After having a well-rounded meal at Hog and Hominy, I left with a great impression of the place. Given what I had, I'm confident in saying that the restaurant is excellent and I recommend it to anyone looking for an awesome culinary experience. The menu is creative and utilizes locally sourced meats and vegetables to provide high quality meals to its customers. To go along with the food, the restaurant has an extensive alcohol menu for those who enjoy their libations. That includes a beer selection that excludes domestics like Bud Light and Pabst Blue Ribbon in favor of premium craft brews (I started off with an Abita Andygator that gave me a really nice buzz). Overall, Hog and Hominy is an awesome restaurant and if you haven't been there yet, you are missing out. Go there!

Website: www.HogAndHominy.com

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LabelsAppetizers/Bar Food, Beer, Commentary, East Memphis, Pizza, Soul Food, Southern, Tapas/Small Plates







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Thursday, April 30, 2015

Belly Acres

Farm Fresh Goodness

Recently, I stopped by Belly Acres in Overton Square to see what it was all about. Judging from the reviews, it appeared that Belly Acres made a great impression with its burgers. Most seemed to like the Southern Gentleman, a hamburger featuring a thick slice of roasted sweet potato in it. Notice that I said "hamburger" because the burger comes without cheese. For me, a burger without cheese is like corn flakes without milk because they complement each other perfectly. For someone to pull that off, he/she has to have all the right ingredients and expertise to make a great burger. The folks at Belly Acres have mastered their craft, exemplified by the Southern Gentleman.


The key to making a great burger is the meat. If you get quality ground beef, you could be a novice (or to borrow a term from a "fan" of this blog, an "imbecile") and make a somewhat decent and edible burger. That said, put quality grass-fed beef in the hands of Belly Acres' chefs and you're going to see some amazing burgers. In the case of the Southern Gentleman, the tastiness of the ground beef hit me at the first bite. Like some of my favorite burger joints such as Three Angels Diner and Local (whose Overton Square location has the best burger in the district), the meat (cooked a perfect medium rare) was flawless. Lightly seasoned, the beef tasted similar to ground sirloin in my non-expert opinion, although Belly Acres could be using 80/20 ground beef. Whatever it is, the meat really impressed me.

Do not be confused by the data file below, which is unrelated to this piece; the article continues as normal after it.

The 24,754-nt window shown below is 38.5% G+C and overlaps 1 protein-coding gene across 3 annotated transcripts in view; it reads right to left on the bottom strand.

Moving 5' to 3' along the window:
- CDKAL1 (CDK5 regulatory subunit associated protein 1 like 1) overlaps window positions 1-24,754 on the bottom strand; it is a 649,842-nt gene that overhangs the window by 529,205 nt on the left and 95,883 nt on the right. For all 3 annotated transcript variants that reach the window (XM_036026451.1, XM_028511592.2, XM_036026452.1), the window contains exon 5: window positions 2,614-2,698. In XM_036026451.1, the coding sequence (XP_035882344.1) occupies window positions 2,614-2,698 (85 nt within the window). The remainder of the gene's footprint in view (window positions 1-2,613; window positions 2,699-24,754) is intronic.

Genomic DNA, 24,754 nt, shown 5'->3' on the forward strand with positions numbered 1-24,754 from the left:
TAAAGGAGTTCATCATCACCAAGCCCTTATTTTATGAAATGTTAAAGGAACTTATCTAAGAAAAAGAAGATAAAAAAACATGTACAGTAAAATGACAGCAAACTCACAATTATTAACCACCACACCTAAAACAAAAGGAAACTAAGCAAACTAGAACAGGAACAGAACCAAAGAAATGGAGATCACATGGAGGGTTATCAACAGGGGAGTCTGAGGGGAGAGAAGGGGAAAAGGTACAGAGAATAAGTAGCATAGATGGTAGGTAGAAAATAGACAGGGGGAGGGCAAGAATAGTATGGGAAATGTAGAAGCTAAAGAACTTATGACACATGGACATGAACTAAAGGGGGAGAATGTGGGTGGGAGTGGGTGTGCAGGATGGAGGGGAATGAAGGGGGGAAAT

With great tasting ground beef as its foundation, the Southern Gentleman is a masterpiece of a burger. With a slice of sweet potato and pickled greens, the burger is more like a country dinner within a wheat bun. Add in bacon, lettuce and maple ketchup and the result is a unique burger that is really good. I'm surprised that more Southern restaurants don't serve this type of burger. To sum it up, the Southern Gentleman is a great hamburger that I can confidently recommend to others.
Belly Acres turned out to be a wonderful experience and I look forward to returning there soon. Whenever I revisit, I'm getting one of the restaurant's buffalo burgers that I believe will be very good. The restaurant also serves vegan burgers and numerous other sandwiches and entrees, so anyone with an appetite will likely find something that's appealing. Belly Acres prides itself as being "Citified Farm Fresh," meaning that everything it serves, from the vegetables to its free range chicken and grass-fed beef, comes straight from the farm to its little restaurant in Midtown Memphis. That pride extends to the restaurant itself, judging from the crop duster replica hanging from its ceiling and the huge mural of a farm displayed in its main dining room. It also celebrates Memphis, for you get a stand holding a miniature street sign that identifies you to the restaurant staff when your order is ready. I'm sure that kids love it because the signs kind of resemble Sesame Street's logo. Speaking of that, I felt like I was in elementary school when I waited in a long line before placing my order at Belly Acres' counter. That line (for a Saturday evening) extended to the entrance of the restaurant, so people who are in a hurry may want to consider that before dining there. Belly Acres has become very popular since its opening and will likely build on that in the years to come.